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Lark sweetcorn is an early sweetcorn; can be ready in 75 days after germination. The cobs are about 20 cm long; excellent, sweet flavour. This is our second early variety after Earlibird.
Direct Sow Method
Sweet Corn have deep root systems and unless you are planting a dwarf variety are not well suited to even the largest pots. Amending your soil with compost or manure is recommended as corn is a heavy feeder, using lots of nitrogen. Work or cultivate the soil to a depth of at least 6 inches to ensure the seedlings have a good start and that water can permeate the soil. Adding wood ash to your soil will help deter cut worms if you find these are a problem in your area.
Once the soil has warmed (a good rule of thumb is that the soil is comfortable to bury your hand in) make a shallow trench, about 2” deep. Plant the seeds in pairs of two, spaced 6-8’ apart. One is for you and one is for the pests/birds and even if two plants grow there is plenty of room for them. Cover, firm soil to remove air and water in well. Corn is wind pollinated so in order to maximize yield it should be planted in double rows spaced about 20” apart.
Especially when young, corn will need watering every couple of days. Watering should be done during the cooler hours of the day, in the morning or evening, so as not to shock the plants or lose all your watering work to the hot sun.
Note: This can be a bit of a tricky process as corn plants have fleshy, easily damaged roots and resent being pot bound. However, with the right steps you can get a head start on your sweet corn or make the best of a very short growing season.
Choose deep pots or cell packs that will allow you to easily remove the transplants with minimal root disturbance when you are planting them out. It is important that your corn seedlings do not become root bound as they will be stunted by this. Seed your corn no more than 4 weeks in advance of planting out. Plant the seeds 1 per cell or two per 4-5” pot spaced one inch apart. Water well.
Let seedlings dry slightly between watering but avoid letting them wilt. Avoid chlorinated tap water, water can be filtered or left out overnight to allow the chlorine to dissipate. A weekly weakly fertilizer regime is best for small plants. Something like a 5-5-5 NPK will work great (you can just dilute stronger fertilizer). If growing under a cover of any sort, be sure to slowly acclimate them to drier air as they grow. This can be done by simple wedging open the cover a small amount at a time or taking the lid off of the tray for short periods at first and then longer and longer. A fan may be helpful in strengthening your seedlings and preventing rots and molds.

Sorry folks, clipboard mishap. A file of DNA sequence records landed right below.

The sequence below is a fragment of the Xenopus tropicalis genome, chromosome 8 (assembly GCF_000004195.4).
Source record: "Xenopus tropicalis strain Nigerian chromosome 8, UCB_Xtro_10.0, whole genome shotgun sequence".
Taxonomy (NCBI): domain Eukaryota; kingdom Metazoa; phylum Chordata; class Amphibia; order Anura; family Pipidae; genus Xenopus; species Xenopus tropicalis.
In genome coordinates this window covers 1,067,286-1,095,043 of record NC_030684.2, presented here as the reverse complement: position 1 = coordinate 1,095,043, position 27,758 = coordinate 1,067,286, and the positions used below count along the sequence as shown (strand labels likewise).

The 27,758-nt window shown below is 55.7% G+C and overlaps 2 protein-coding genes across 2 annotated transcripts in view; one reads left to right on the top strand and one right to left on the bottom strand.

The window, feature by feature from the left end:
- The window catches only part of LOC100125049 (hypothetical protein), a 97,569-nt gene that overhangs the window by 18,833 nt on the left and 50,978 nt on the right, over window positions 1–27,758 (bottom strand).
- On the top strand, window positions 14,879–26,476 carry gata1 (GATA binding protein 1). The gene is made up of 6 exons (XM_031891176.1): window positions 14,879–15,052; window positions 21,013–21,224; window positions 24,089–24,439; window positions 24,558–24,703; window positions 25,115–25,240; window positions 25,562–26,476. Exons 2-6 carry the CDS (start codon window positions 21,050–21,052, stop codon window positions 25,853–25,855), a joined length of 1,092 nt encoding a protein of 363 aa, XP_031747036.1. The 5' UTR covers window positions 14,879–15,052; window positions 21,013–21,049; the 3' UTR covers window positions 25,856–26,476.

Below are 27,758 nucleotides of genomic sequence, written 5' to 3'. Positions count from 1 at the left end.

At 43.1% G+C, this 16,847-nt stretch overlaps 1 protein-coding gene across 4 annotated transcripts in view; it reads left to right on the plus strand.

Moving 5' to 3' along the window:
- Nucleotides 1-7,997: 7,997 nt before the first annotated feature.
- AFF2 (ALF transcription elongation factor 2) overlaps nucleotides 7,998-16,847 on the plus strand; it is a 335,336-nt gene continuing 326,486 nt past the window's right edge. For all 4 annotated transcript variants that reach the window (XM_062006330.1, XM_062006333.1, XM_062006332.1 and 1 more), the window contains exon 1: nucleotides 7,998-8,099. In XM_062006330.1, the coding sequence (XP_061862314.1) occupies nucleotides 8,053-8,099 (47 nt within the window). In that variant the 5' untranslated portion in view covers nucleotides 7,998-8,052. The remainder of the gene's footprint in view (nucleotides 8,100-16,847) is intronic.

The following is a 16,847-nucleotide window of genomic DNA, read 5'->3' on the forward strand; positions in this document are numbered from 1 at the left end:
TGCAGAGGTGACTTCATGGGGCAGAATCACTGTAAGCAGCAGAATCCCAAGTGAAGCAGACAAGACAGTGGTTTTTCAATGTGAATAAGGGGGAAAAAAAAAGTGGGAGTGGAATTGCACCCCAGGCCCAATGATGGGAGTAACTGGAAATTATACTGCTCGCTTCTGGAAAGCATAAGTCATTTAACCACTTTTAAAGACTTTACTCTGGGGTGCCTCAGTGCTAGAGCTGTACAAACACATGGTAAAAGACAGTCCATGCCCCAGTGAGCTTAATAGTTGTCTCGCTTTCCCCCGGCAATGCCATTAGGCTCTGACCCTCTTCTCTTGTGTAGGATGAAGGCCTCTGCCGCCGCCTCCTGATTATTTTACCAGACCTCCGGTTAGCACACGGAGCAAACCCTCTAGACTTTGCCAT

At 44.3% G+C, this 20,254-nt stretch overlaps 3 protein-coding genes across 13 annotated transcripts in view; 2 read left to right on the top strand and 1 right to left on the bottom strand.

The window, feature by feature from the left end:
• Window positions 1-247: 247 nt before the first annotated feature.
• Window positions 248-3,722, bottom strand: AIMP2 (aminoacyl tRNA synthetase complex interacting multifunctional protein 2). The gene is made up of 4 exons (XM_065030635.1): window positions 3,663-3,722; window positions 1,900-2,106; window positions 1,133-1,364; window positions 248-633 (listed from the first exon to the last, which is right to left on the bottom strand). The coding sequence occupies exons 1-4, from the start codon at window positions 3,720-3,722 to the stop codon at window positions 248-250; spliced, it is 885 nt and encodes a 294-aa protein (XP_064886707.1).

Once the weather and soil have warmed it is time to prep your corn to be planted outside, around late June in the UK. This process is known as hardening off and is meant to slowly adjust your plants to the sun, wind, humidity and temperature outside. The basics of this is to put your plants in a sheltered location outside for a couple hours at first and slowly increase the time and exposure they receive. Bringing them back inside after their time in the elements. First, be sure your daytime temperatures are above 10 degrees Celsius. Start with partial shade and shelter from all wind for corn and then slowly expose them to full sun and air movement. This whole process should take about 5-8 days depending on how drastic of a change you are making.
Be gentle! As noted above you must be very careful not to damage the roots. Dig a hole in a prepared site (see Site Preparation Above) that is larger than the root mass you are trying to put in it. Gently fill around, pack lightly and water in well. An application of weak fertilizer can help with transplant shock (5-5-5 NPK is great). A good layer of mulch can help prevent overheating and wilting in hot weather.